Monkeys have a semantic perception of numbers that is like humans and which is independent of language, Duke University cognitive neuroscientists have discovered. They said their findings demonstrate that the neural mechanism underlying numerical perception is evolutionarily primitive.
Jessica Cantlon and Elizabeth Brannon described their findings with macaque monkeys in an article published online the week of Oct. 31, 2005, in the Early Edition of the Proceedings of the National Academies of Science. Cantlon is a graduate student and Brannon is an assistant professor in the Department of Psychological and Brain Sciences, as well as a member of the Center for Cognitive Neuroscience. Their work was supported by the National Institute for Child Health and Development, The National Science Foundation and a John Merck Scholars Award.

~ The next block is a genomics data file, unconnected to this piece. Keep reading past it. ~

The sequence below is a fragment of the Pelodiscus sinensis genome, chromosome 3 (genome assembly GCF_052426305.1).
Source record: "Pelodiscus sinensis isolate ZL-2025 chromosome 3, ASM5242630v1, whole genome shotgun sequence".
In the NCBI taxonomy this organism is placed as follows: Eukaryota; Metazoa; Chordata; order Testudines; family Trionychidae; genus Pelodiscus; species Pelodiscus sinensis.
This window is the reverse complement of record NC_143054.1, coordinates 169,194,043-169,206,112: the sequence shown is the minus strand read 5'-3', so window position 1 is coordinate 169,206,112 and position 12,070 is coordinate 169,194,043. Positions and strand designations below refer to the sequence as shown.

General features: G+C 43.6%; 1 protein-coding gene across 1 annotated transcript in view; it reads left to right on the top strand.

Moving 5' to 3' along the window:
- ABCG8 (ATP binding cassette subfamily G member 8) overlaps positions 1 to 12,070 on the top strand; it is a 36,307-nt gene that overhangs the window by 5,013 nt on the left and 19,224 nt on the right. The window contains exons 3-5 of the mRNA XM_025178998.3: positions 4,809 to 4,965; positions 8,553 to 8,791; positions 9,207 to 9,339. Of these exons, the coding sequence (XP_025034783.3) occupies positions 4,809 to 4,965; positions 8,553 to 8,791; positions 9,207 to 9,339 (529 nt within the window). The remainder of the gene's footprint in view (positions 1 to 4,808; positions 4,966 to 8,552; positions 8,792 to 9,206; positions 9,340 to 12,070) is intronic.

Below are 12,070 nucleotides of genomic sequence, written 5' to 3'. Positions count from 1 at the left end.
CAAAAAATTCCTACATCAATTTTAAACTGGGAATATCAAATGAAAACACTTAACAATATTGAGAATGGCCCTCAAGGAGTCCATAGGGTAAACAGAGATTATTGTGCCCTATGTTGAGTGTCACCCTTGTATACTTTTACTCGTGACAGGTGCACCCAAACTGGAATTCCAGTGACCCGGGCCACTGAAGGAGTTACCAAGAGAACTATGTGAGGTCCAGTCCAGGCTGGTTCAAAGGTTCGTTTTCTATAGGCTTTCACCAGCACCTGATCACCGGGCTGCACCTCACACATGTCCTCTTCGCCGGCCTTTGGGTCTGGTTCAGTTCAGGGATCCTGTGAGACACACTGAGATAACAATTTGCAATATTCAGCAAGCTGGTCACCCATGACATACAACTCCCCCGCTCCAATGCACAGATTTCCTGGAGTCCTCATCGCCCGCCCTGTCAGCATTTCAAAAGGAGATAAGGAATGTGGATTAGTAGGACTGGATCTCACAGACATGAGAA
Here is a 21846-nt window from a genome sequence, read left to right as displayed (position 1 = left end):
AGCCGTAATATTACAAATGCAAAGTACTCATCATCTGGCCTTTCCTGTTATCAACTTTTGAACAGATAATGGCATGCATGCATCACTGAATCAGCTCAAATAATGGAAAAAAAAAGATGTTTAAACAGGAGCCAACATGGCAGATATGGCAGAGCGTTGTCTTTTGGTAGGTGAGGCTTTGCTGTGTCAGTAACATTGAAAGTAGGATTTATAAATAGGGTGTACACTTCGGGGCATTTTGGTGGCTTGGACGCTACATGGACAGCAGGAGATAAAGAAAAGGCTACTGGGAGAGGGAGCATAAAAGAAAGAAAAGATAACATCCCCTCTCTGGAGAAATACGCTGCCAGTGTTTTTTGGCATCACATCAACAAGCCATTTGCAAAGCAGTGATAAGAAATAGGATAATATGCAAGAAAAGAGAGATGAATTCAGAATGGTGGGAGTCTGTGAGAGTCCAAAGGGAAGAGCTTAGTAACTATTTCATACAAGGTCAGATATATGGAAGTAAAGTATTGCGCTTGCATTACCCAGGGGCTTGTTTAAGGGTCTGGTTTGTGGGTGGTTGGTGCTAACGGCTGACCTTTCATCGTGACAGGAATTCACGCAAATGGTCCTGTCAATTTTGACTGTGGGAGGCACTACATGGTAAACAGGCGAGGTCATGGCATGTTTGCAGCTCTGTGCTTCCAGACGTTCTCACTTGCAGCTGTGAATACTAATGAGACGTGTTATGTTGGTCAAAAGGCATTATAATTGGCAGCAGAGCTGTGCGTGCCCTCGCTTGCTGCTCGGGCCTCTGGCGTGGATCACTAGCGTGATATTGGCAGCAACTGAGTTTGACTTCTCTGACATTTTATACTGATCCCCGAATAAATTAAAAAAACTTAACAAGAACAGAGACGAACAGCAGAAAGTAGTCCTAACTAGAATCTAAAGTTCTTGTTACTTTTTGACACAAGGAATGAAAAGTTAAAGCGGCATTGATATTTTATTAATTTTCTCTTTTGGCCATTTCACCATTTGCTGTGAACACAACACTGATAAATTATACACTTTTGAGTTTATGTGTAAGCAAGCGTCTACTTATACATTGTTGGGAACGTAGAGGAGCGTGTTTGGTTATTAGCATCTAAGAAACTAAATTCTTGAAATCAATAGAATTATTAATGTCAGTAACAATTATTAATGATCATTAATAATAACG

In their experiments, the researchers sought to test whether monkeys show a phenomenon known as "semantic congruity" when making numerical comparisons.
Dennis Meredith | EurekAlert!
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